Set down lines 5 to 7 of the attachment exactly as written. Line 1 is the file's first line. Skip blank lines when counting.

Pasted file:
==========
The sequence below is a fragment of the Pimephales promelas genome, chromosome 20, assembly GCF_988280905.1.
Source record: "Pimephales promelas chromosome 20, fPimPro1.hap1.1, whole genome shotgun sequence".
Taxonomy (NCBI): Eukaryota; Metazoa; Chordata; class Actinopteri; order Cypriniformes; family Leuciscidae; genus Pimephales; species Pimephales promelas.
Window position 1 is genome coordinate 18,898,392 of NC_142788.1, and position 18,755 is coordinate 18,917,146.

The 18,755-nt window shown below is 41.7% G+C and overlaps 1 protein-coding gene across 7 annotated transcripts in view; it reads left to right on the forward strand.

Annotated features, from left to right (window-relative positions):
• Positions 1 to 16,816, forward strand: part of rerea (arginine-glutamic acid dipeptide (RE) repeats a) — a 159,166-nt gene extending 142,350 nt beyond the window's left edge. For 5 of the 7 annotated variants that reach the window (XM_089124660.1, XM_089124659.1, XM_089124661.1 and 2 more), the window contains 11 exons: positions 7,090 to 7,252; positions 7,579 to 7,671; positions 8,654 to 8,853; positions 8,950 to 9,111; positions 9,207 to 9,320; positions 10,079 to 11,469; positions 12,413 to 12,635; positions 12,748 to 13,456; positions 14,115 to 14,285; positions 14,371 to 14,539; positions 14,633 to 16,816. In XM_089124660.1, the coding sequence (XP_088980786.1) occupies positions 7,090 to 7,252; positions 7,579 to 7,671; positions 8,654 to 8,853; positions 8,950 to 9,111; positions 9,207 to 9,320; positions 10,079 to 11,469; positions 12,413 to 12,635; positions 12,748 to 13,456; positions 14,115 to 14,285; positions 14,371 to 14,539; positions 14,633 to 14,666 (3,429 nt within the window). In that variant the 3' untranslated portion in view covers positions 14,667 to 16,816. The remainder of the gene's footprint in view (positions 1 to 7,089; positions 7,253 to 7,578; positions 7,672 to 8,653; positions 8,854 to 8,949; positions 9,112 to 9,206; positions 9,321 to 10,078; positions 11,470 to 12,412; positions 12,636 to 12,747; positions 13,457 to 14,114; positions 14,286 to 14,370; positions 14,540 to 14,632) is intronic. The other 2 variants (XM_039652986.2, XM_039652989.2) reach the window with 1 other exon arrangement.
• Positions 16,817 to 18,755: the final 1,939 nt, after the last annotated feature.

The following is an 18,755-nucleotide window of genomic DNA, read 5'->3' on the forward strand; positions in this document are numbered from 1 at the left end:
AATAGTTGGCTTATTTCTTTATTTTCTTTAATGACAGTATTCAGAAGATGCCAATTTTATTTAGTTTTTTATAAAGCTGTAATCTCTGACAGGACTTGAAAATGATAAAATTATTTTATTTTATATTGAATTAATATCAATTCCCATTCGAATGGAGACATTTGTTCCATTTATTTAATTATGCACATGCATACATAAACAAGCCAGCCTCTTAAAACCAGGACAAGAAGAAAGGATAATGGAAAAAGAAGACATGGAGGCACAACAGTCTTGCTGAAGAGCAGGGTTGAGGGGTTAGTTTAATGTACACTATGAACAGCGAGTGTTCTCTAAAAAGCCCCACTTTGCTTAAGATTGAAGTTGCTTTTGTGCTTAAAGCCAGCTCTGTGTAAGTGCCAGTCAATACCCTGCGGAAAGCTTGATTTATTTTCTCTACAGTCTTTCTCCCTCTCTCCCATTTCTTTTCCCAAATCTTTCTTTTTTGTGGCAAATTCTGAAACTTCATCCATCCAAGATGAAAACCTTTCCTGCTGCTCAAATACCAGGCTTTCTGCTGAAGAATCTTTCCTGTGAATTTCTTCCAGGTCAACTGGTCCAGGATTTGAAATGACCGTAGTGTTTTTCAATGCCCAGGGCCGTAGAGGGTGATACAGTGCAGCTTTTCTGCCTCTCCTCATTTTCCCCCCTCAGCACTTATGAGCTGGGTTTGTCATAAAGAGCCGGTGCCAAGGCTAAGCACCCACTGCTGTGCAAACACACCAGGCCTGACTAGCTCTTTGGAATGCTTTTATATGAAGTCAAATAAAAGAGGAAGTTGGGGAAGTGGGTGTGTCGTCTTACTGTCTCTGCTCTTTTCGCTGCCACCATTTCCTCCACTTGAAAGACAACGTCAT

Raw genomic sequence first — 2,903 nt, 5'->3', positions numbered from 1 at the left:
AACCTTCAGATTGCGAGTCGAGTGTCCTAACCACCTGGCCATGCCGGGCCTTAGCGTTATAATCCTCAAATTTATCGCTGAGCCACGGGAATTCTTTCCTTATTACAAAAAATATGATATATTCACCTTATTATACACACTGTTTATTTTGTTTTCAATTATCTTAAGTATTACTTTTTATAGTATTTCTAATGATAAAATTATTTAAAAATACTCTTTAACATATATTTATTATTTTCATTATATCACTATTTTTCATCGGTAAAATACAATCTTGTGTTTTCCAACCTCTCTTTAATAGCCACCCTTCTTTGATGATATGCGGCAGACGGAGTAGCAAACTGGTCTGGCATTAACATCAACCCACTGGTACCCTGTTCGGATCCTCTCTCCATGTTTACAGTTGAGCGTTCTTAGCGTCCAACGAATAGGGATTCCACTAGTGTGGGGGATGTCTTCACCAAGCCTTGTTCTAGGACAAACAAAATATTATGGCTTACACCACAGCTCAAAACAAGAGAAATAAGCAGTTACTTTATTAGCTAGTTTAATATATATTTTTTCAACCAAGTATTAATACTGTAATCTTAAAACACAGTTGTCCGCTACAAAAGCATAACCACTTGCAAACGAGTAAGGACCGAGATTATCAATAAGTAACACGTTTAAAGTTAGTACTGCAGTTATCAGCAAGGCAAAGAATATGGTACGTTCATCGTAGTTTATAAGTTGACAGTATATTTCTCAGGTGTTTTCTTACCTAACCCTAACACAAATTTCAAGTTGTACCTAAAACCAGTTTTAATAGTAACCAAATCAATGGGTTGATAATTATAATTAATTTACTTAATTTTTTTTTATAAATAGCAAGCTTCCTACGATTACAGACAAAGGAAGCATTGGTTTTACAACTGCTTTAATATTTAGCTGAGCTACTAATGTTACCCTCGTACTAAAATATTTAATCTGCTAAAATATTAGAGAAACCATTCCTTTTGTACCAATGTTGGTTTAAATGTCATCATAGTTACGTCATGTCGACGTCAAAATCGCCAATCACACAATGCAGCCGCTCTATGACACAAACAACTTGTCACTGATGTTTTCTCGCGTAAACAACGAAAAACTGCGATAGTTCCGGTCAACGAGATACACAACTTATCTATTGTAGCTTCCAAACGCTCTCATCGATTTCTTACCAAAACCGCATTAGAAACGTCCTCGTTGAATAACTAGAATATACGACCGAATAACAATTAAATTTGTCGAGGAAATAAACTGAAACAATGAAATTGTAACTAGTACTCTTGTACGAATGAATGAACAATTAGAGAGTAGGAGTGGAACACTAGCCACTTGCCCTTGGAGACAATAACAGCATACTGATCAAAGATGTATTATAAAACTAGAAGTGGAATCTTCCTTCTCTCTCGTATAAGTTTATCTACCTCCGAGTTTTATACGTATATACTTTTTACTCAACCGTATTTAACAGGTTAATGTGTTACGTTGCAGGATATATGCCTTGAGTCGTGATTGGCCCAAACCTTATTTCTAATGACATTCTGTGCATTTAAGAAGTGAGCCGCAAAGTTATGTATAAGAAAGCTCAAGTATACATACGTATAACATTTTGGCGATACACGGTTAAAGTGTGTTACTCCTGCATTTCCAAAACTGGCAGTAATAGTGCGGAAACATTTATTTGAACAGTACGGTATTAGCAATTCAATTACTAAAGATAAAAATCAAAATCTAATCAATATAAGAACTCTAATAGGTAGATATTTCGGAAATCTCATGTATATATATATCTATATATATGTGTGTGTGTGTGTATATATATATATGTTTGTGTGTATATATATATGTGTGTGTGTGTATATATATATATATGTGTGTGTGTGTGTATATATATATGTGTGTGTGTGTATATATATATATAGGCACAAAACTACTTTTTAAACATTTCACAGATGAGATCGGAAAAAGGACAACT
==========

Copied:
The 18,755-nt window shown below is 41.7% G+C and overlaps 1 protein-coding gene across 7 annotated transcripts in view; it reads left to right on the forward strand.

Annotated features, from left to right (window-relative positions):
• Positions 1 to 16,816, forward strand: part of rerea (arginine-glutamic acid dipeptide (RE) repeats a) — a 159,166-nt gene extending 142,350 nt beyond the window's left edge. For 5 of the 7 annotated variants that reach the window (XM_089124660.1, XM_089124659.1, XM_089124661.1 and 2 more), the window contains 11 exons: positions 7,090 to 7,252; positions 7,579 to 7,671; positions 8,654 to 8,853; positions 8,950 to 9,111; positions 9,207 to 9,320; positions 10,079 to 11,469; positions 12,413 to 12,635; positions 12,748 to 13,456; positions 14,115 to 14,285; positions 14,371 to 14,539; positions 14,633 to 16,816. In XM_089124660.1, the coding sequence (XP_088980786.1) occupies positions 7,090 to 7,252; positions 7,579 to 7,671; positions 8,654 to 8,853; positions 8,950 to 9,111; positions 9,207 to 9,320; positions 10,079 to 11,469; positions 12,413 to 12,635; positions 12,748 to 13,456; positions 14,115 to 14,285; positions 14,371 to 14,539; positions 14,633 to 14,666 (3,429 nt within the window). In that variant the 3' untranslated portion in view covers positions 14,667 to 16,816. The remainder of the gene's footprint in view (positions 1 to 7,089; positions 7,253 to 7,578; positions 7,672 to 8,653; positions 8,854 to 8,949; positions 9,112 to 9,206; positions 9,321 to 10,078; positions 11,470 to 12,412; positions 12,636 to 12,747; positions 13,457 to 14,114; positions 14,286 to 14,370; positions 14,540 to 14,632) is intronic. The other 2 variants (XM_039652986.2, XM_039652989.2) reach the window with 1 other exon arrangement.